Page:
Yes, we live in a time where spirituality is of much greater societal interest than traditional, institutional church participation. We’ve probably all talked to folks who are “spiritual but not religious.” How do we help ourselves and others to recognize God’s movement in that desire for connection with the Spirit, and to respond?

Our culture is moving in ways that value relationship and authenticity more than hierarchy and expertise. Servant leadership and flat, shared administrative structures have been gaining traction in the world outside the church for a while now. With tremendous repositories of resources available at people’s fingertips, via the internet and other means, learned expertise isn’t as crucial to gathering raw information we as it once was. How can we seek to be more relational and authentic in ways that reflect Christ to our culture?

As Christianity finds itself farther on the margins of mainstream society how can we adopt a sense of mission that recognizes our own cities and towns to be just as viable mission fields as locations on other continents? How can we cultivate a missional attitude that reflects the mission of Jesus: healing the sick, feeding the hungry, and bringing good news to the marginalized and oppressed people that we live among?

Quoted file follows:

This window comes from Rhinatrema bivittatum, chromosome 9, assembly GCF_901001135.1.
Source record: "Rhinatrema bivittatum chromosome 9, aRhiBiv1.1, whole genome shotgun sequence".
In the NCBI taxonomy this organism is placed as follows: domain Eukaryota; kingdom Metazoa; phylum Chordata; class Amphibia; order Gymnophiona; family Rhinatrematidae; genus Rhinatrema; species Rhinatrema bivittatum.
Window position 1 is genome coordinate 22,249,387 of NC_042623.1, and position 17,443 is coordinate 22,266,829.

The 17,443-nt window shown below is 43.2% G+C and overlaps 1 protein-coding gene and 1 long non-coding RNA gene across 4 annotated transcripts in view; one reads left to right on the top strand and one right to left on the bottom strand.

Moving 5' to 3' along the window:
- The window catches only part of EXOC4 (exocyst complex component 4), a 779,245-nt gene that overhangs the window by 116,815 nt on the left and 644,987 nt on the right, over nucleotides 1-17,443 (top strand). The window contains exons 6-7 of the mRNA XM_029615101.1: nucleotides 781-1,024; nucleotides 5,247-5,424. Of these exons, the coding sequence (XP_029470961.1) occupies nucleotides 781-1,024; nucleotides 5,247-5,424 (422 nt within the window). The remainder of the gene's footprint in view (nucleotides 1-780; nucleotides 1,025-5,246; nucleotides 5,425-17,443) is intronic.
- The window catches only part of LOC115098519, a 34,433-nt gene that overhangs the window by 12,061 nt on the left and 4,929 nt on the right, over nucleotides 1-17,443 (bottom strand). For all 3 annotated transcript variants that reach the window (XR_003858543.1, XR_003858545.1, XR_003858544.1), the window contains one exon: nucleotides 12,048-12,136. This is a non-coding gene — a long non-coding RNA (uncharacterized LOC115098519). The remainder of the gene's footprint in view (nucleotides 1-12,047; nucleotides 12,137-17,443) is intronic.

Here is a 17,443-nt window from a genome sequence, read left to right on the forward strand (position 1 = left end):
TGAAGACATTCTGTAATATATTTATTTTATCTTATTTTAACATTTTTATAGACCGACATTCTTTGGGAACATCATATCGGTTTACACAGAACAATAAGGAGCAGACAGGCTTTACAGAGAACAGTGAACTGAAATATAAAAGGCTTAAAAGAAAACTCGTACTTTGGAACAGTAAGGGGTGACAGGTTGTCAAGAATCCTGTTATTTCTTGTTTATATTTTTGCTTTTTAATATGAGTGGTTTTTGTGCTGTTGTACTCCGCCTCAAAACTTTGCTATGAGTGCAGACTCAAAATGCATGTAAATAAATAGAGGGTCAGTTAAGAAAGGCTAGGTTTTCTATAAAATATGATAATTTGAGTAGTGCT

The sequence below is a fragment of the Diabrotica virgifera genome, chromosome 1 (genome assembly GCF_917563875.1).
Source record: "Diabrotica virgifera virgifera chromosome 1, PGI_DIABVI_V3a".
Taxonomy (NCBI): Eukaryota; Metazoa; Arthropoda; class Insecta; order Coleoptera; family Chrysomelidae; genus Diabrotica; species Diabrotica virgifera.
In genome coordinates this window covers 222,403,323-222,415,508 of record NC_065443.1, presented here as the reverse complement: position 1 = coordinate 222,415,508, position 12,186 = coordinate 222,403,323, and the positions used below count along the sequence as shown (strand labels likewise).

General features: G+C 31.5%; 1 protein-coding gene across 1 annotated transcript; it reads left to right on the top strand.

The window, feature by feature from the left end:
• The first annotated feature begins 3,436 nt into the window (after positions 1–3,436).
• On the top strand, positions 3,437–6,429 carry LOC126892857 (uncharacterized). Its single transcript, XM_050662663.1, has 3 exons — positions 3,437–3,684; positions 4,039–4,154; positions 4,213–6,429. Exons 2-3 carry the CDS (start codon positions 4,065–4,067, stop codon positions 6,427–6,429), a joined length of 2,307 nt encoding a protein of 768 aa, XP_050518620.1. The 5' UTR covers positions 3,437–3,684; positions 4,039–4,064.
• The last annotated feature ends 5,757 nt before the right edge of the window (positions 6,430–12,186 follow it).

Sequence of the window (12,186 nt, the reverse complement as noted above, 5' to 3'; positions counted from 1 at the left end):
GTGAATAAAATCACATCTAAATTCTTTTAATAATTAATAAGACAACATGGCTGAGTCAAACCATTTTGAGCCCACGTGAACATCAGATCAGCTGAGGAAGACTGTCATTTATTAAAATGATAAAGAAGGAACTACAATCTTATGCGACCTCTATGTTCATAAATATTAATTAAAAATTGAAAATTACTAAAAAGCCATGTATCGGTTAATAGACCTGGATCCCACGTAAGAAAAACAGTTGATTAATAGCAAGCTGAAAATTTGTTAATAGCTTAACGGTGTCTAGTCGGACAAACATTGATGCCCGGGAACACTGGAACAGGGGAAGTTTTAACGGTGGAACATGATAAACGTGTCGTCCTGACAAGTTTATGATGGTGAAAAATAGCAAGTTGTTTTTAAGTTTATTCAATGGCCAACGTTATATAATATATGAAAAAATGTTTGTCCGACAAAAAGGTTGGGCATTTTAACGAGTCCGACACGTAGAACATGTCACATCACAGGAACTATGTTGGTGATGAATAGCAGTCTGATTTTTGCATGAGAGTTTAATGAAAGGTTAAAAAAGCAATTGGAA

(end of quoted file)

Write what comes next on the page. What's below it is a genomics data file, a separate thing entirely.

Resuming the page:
We all know our denomination is struggling with its identity. So are many others. Is there a way for us to reclaim a distinctive Brethren identity in a way that is welcoming of our internal diversity and also relevant to a changing culture? How can we claim our history of ecumenism and continue to nurture it in radical new ways as what it means to be a denomination continues to change?

Brothers and sisters, these are just some of the challenges, or rather opportunities, that our current culture affords. This is the context in which all our conversations during this forum are taking place. It is the context in which our lives and ministries as individuals and as the church take place. We cannot allow our visions to become too narrow because we choose not to see what is happening around us, for our voices to become constrained by the fear of speaking the truth to power, for questions to go unasked because we know there are no ready-made answers.